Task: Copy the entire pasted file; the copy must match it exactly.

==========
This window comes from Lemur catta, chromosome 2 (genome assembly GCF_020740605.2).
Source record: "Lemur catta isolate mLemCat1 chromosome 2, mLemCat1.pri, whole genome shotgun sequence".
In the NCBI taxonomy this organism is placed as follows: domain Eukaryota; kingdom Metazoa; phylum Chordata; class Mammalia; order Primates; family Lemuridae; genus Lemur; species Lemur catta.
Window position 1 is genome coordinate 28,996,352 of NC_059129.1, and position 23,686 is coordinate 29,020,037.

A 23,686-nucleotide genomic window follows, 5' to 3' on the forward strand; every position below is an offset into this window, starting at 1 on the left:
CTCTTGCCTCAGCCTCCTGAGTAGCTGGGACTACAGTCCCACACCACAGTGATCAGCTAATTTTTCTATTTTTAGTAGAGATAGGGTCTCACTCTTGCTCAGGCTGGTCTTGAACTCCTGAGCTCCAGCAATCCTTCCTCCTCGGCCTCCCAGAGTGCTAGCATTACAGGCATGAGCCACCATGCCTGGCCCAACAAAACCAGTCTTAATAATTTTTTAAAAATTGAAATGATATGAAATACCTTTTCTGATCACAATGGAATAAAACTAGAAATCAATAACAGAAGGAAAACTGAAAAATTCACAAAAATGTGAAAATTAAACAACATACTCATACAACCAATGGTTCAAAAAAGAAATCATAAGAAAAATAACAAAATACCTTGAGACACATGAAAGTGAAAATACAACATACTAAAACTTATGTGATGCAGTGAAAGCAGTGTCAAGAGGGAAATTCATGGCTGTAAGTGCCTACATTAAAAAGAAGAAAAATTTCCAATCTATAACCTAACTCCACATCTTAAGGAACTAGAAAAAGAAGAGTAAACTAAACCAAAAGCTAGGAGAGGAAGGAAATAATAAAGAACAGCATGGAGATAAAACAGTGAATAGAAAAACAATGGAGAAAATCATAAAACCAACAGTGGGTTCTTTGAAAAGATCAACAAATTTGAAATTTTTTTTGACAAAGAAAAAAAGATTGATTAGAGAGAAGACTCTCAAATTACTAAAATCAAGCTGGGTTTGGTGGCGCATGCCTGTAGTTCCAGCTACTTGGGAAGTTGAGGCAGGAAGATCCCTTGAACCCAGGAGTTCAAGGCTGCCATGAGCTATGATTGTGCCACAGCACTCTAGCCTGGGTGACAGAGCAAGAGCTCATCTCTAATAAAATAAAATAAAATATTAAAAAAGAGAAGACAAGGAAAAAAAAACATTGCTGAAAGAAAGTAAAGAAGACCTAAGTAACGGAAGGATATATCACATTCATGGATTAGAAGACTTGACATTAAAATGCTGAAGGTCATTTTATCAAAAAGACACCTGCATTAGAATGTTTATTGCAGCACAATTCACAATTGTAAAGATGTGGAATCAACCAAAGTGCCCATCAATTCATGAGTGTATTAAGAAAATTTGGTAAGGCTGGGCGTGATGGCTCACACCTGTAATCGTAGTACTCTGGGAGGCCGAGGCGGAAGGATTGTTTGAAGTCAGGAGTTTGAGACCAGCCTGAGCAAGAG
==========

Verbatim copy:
This window comes from Lemur catta, chromosome 2 (genome assembly GCF_020740605.2).
Source record: "Lemur catta isolate mLemCat1 chromosome 2, mLemCat1.pri, whole genome shotgun sequence".
In the NCBI taxonomy this organism is placed as follows: domain Eukaryota; kingdom Metazoa; phylum Chordata; class Mammalia; order Primates; family Lemuridae; genus Lemur; species Lemur catta.
Window position 1 is genome coordinate 28,996,352 of NC_059129.1, and position 23,686 is coordinate 29,020,037.

A 23,686-nucleotide genomic window follows, 5' to 3' on the forward strand; every position below is an offset into this window, starting at 1 on the left:
CTCTTGCCTCAGCCTCCTGAGTAGCTGGGACTACAGTCCCACACCACAGTGATCAGCTAATTTTTCTATTTTTAGTAGAGATAGGGTCTCACTCTTGCTCAGGCTGGTCTTGAACTCCTGAGCTCCAGCAATCCTTCCTCCTCGGCCTCCCAGAGTGCTAGCATTACAGGCATGAGCCACCATGCCTGGCCCAACAAAACCAGTCTTAATAATTTTTTAAAAATTGAAATGATATGAAATACCTTTTCTGATCACAATGGAATAAAACTAGAAATCAATAACAGAAGGAAAACTGAAAAATTCACAAAAATGTGAAAATTAAACAACATACTCATACAACCAATGGTTCAAAAAAGAAATCATAAGAAAAATAACAAAATACCTTGAGACACATGAAAGTGAAAATACAACATACTAAAACTTATGTGATGCAGTGAAAGCAGTGTCAAGAGGGAAATTCATGGCTGTAAGTGCCTACATTAAAAAGAAGAAAAATTTCCAATCTATAACCTAACTCCACATCTTAAGGAACTAGAAAAAGAAGAGTAAACTAAACCAAAAGCTAGGAGAGGAAGGAAATAATAAAGAACAGCATGGAGATAAAACAGTGAATAGAAAAACAATGGAGAAAATCATAAAACCAACAGTGGGTTCTTTGAAAAGATCAACAAATTTGAAATTTTTTTTGACAAAGAAAAAAAGATTGATTAGAGAGAAGACTCTCAAATTACTAAAATCAAGCTGGGTTTGGTGGCGCATGCCTGTAGTTCCAGCTACTTGGGAAGTTGAGGCAGGAAGATCCCTTGAACCCAGGAGTTCAAGGCTGCCATGAGCTATGATTGTGCCACAGCACTCTAGCCTGGGTGACAGAGCAAGAGCTCATCTCTAATAAAATAAAATAAAATATTAAAAAAGAGAAGACAAGGAAAAAAAAACATTGCTGAAAGAAAGTAAAGAAGACCTAAGTAACGGAAGGATATATCACATTCATGGATTAGAAGACTTGACATTAAAATGCTGAAGGTCATTTTATCAAAAAGACACCTGCATTAGAATGTTTATTGCAGCACAATTCACAATTGTAAAGATGTGGAATCAACCAAAGTGCCCATCAATTCATGAGTGTATTAAGAAAATTTGGTAAGGCTGGGCGTGATGGCTCACACCTGTAATCGTAGTACTCTGGGAGGCCGAGGCGGAAGGATTGTTTGAAGTCAGGAGTTTGAGACCAGCCTGAGCAAGAG